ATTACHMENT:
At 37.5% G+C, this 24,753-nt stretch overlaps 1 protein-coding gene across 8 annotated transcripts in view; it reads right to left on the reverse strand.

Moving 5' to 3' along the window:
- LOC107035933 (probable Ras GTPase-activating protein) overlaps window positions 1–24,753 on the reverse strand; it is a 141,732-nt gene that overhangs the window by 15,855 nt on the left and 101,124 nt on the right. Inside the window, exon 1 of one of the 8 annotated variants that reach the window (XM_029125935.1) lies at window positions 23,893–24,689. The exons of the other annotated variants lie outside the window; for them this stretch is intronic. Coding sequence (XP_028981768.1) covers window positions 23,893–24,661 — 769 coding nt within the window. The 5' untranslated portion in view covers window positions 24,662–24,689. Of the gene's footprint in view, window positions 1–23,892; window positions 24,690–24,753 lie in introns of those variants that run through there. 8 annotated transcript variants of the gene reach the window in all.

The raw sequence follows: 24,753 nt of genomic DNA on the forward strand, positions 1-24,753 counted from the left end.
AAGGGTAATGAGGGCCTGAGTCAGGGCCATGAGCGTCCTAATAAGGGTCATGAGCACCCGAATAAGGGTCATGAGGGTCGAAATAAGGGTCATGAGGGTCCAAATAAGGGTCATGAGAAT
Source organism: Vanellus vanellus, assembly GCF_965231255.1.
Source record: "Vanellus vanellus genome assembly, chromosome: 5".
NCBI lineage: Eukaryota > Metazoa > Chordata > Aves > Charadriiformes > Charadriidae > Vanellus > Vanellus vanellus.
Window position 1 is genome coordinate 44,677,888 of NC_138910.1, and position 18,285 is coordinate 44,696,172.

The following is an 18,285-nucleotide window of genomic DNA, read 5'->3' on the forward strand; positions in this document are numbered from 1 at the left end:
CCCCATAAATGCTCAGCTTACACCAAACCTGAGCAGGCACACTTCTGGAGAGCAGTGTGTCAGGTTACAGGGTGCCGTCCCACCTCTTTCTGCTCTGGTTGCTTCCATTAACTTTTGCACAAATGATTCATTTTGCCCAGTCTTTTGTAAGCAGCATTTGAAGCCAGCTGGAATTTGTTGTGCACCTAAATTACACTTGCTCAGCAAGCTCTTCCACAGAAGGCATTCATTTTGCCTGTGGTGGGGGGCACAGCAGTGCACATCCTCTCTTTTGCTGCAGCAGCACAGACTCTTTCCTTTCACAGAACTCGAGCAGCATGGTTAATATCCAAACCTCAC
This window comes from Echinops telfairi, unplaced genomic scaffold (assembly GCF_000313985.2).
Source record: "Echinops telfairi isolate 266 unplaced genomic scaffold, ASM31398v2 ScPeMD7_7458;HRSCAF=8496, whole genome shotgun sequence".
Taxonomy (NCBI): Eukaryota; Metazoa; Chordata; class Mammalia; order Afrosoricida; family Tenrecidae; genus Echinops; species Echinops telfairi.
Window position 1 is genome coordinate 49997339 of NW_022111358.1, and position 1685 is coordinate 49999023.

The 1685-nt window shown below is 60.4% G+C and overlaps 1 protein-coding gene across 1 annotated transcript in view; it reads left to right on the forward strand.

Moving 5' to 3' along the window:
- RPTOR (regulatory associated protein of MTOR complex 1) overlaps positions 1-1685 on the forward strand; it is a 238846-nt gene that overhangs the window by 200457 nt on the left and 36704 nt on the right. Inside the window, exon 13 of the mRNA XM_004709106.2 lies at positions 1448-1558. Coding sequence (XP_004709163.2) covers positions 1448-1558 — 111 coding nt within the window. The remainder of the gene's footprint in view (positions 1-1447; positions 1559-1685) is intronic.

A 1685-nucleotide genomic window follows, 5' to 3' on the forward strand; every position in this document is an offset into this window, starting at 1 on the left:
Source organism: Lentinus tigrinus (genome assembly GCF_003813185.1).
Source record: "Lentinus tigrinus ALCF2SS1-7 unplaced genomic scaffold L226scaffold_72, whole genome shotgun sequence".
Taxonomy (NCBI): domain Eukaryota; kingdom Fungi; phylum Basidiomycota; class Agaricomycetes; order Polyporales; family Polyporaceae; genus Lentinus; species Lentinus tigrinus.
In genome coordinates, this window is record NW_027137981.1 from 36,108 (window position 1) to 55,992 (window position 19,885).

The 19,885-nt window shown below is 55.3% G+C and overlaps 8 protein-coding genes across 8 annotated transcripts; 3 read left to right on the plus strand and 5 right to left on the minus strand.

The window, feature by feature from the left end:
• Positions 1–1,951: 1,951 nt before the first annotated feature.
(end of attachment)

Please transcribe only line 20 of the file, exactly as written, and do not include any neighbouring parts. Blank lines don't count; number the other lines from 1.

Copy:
Source organism: Lentinus tigrinus (genome assembly GCF_003813185.1).